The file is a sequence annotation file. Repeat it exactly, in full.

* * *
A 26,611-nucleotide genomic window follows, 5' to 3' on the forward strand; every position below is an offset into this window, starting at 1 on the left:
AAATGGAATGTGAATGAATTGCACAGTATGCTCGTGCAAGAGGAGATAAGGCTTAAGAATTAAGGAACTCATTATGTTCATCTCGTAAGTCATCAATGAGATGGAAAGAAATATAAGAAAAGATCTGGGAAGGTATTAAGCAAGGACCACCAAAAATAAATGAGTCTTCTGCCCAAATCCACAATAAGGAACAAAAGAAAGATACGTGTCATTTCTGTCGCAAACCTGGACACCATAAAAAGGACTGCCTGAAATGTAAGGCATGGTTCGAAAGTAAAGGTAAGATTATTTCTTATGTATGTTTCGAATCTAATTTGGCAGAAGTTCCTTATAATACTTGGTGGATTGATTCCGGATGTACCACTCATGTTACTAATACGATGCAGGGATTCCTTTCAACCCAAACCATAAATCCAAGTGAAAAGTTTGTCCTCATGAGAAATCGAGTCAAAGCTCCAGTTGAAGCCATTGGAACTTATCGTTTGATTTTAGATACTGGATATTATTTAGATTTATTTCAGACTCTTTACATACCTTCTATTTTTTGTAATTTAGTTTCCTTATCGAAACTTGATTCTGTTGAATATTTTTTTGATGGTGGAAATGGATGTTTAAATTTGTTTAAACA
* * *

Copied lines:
A 26,611-nucleotide genomic window follows, 5' to 3' on the forward strand; every position below is an offset into this window, starting at 1 on the left:
AAATGGAATGTGAATGAATTGCACAGTATGCTCGTGCAAGAGGAGATAAGGCTTAAGAATTAAGGAACTCATTATGTTCATCTCGTAAGTCATCAATGAGATGGAAAGAAATATAAGAAAAGATCTGGGAAGGTATTAAGCAAGGACCACCAAAAATAAATGAGTCTTCTGCCCAAATCCACAATAAGGAACAAAAGAAAGATACGTGTCATTTCTGTCGCAAACCTGGACACCATAAAAAGGACTGCCTGAAATGTAAGGCATGGTTCGAAAGTAAAGGTAAGATTATTTCTTATGTATGTTTCGAATCTAATTTGGCAGAAGTTCCTTATAATACTTGGTGGATTGATTCCGGATGTACCACTCATGTTACTAATACGATGCAGGGATTCCTTTCAACCCAAACCATAAATCCAAGTGAAAAGTTTGTCCTCATGAGAAATCGAGTCAAAGCTCCAGTTGAAGCCATTGGAACTTATCGTTTGATTTTAGATACTGGATATTATTTAGATTTATTTCAGACTCTTTACATACCTTCTATTTTTTGTAATTTAGTTTCCTTATCGAAACTTGATTCTGTTGAATATTTTTTTGATGGTGGAAATGGATGTTTAAATTTGTTTAAACA